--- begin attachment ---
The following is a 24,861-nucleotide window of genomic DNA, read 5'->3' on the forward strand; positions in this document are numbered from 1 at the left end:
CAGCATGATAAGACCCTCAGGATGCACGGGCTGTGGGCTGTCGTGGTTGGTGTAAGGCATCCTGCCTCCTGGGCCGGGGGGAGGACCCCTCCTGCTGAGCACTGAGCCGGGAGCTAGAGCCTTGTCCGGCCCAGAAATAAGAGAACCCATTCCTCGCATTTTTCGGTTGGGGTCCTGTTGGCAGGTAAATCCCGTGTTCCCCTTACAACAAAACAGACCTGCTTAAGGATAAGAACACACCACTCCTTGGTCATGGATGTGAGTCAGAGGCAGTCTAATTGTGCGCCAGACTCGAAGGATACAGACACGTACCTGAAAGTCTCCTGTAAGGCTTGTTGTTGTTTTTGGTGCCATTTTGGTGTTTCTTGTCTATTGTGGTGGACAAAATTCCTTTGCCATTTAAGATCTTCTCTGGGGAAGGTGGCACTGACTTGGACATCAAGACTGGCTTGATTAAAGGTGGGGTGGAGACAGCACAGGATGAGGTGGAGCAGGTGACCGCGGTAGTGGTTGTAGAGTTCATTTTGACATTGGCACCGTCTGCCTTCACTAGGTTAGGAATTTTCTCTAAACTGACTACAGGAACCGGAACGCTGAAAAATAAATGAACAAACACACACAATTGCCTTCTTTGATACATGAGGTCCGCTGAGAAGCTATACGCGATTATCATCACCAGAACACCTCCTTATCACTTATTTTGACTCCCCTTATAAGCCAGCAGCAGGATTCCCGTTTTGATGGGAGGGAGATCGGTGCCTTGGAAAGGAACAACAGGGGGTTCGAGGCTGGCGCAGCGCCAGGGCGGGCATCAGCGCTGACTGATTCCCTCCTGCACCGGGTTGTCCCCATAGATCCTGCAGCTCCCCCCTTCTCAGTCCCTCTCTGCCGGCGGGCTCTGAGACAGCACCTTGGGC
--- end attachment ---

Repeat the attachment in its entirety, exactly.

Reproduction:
The following is a 24,861-nucleotide window of genomic DNA, read 5'->3' on the forward strand; positions in this document are numbered from 1 at the left end:
CAGCATGATAAGACCCTCAGGATGCACGGGCTGTGGGCTGTCGTGGTTGGTGTAAGGCATCCTGCCTCCTGGGCCGGGGGGAGGACCCCTCCTGCTGAGCACTGAGCCGGGAGCTAGAGCCTTGTCCGGCCCAGAAATAAGAGAACCCATTCCTCGCATTTTTCGGTTGGGGTCCTGTTGGCAGGTAAATCCCGTGTTCCCCTTACAACAAAACAGACCTGCTTAAGGATAAGAACACACCACTCCTTGGTCATGGATGTGAGTCAGAGGCAGTCTAATTGTGCGCCAGACTCGAAGGATACAGACACGTACCTGAAAGTCTCCTGTAAGGCTTGTTGTTGTTTTTGGTGCCATTTTGGTGTTTCTTGTCTATTGTGGTGGACAAAATTCCTTTGCCATTTAAGATCTTCTCTGGGGAAGGTGGCACTGACTTGGACATCAAGACTGGCTTGATTAAAGGTGGGGTGGAGACAGCACAGGATGAGGTGGAGCAGGTGACCGCGGTAGTGGTTGTAGAGTTCATTTTGACATTGGCACCGTCTGCCTTCACTAGGTTAGGAATTTTCTCTAAACTGACTACAGGAACCGGAACGCTGAAAAATAAATGAACAAACACACACAATTGCCTTCTTTGATACATGAGGTCCGCTGAGAAGCTATACGCGATTATCATCACCAGAACACCTCCTTATCACTTATTTTGACTCCCCTTATAAGCCAGCAGCAGGATTCCCGTTTTGATGGGAGGGAGATCGGTGCCTTGGAAAGGAACAACAGGGGGTTCGAGGCTGGCGCAGCGCCAGGGCGGGCATCAGCGCTGACTGATTCCCTCCTGCACCGGGTTGTCCCCATAGATCCTGCAGCTCCCCCCTTCTCAGTCCCTCTCTGCCGGCGGGCTCTGAGACAGCACCTTGGGC